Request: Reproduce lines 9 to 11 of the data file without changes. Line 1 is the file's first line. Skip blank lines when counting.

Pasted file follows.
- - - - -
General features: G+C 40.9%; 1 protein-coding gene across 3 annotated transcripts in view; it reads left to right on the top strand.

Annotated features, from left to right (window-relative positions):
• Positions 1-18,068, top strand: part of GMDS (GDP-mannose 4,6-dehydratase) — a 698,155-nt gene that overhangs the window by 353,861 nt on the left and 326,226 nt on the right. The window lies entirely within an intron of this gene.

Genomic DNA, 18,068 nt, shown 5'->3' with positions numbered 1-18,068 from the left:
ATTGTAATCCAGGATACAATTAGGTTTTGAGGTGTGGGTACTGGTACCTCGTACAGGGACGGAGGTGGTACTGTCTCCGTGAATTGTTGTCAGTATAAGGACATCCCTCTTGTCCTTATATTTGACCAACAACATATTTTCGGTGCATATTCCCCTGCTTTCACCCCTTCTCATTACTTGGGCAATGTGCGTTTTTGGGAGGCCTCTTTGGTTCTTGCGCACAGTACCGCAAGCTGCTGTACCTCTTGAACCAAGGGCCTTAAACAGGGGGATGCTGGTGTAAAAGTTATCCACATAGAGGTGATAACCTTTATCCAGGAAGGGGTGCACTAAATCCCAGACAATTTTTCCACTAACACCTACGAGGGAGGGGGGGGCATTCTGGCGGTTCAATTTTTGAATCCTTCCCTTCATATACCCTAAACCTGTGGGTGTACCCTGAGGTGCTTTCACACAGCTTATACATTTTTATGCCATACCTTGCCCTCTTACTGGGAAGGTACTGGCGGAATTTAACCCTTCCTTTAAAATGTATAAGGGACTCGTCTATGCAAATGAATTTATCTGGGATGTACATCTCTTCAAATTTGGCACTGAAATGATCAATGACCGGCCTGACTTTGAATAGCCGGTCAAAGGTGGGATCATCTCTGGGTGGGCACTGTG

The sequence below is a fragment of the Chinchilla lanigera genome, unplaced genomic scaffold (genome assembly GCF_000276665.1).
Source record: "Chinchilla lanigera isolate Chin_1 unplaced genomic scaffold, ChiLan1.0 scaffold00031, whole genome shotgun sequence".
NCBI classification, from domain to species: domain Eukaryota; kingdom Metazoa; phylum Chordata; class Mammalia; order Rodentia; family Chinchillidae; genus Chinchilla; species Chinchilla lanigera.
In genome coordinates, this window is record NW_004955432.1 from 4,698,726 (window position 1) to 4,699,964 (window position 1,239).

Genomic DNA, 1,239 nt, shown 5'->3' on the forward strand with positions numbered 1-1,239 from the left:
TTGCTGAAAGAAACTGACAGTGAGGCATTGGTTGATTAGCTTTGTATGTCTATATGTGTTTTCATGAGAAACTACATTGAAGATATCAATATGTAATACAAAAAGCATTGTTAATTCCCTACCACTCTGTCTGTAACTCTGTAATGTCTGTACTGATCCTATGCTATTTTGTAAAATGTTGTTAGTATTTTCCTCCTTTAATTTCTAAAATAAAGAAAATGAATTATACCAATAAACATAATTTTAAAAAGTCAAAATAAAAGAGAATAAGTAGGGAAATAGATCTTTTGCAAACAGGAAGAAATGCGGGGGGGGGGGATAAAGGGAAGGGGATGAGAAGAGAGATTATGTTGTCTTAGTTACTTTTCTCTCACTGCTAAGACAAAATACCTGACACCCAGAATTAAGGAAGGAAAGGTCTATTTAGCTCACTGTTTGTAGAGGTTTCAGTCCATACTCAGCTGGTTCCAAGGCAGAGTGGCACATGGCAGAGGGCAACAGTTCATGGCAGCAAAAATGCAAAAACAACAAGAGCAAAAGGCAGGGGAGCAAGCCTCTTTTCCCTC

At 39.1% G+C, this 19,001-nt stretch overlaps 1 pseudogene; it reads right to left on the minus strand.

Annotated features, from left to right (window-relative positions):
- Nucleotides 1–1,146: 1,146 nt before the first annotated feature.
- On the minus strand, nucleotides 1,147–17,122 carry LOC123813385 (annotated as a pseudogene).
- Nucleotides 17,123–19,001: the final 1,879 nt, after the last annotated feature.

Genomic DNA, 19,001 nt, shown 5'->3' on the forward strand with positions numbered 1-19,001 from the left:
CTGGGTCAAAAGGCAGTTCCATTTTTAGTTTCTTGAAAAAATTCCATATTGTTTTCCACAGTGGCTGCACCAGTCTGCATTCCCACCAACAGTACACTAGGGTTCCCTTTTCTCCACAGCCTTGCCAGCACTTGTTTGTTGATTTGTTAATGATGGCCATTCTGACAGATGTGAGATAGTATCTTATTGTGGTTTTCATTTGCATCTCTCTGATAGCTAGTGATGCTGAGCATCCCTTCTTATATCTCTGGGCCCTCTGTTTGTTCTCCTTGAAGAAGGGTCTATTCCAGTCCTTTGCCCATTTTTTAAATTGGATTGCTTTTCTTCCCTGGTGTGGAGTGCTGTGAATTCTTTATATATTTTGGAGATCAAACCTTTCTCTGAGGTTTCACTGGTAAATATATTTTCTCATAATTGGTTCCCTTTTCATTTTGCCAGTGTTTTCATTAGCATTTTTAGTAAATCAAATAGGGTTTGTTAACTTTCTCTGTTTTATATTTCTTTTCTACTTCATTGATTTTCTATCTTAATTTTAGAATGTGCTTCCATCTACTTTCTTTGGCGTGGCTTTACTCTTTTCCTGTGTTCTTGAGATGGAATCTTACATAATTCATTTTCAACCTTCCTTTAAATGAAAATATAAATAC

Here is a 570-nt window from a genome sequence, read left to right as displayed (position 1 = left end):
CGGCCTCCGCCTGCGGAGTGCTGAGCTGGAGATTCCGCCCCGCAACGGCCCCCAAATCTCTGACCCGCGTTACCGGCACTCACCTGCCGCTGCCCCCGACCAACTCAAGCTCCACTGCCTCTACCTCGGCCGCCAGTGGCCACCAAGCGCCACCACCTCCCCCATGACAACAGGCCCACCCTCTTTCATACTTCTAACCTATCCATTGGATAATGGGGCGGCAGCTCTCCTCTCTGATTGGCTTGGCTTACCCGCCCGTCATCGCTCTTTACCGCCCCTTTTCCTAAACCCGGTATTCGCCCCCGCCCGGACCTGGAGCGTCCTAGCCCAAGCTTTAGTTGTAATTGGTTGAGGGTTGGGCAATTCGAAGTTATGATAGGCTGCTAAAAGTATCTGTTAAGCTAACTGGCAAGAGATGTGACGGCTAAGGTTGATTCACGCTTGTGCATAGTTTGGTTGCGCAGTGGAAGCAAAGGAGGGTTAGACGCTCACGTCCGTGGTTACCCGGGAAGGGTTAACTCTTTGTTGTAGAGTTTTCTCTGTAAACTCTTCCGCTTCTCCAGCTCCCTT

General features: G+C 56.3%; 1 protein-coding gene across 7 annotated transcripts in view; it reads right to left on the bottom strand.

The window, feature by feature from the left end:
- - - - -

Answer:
In genome coordinates, this window is record NW_004955432.1 from 4,698,726 (window position 1) to 4,699,964 (window position 1,239).

Genomic DNA, 1,239 nt, shown 5'->3' on the forward strand with positions numbered 1-1,239 from the left:
TTGCTGAAAGAAACTGACAGTGAGGCATTGGTTGATTAGCTTTGTATGTCTATATGTGTTTTCATGAGAAACTACATTGAAGATATCAATATGTAATACAAAAAGCATTGTTAATTCCCTACCACTCTGTCTGTAACTCTGTAATGTCTGTACTGATCCTATGCTATTTTGTAAAATGTTGTTAGTATTTTCCTCCTTTAATTTCTAAAATAAAGAAAATGAATTATACCAATAAACATAATTTTAAAAAGTCAAAATAAAAGAGAATAAGTAGGGAAATAGATCTTTTGCAAACAGGAAGAAATGCGGGGGGGGGGGATAAAGGGAAGGGGATGAGAAGAGAGATTATGTTGTCTTAGTTACTTTTCTCTCACTGCTAAGACAAAATACCTGACACCCAGAATTAAGGAAGGAAAGGTCTATTTAGCTCACTGTTTGTAGAGGTTTCAGTCCATACTCAGCTGGTTCCAAGGCAGAGTGGCACATGGCAGAGGGCAACAGTTCATGGCAGCAAAAATGCAAAAACAACAAGAGCAAAAGGCAGGGGAGCAAGCCTCTTTTCCCTC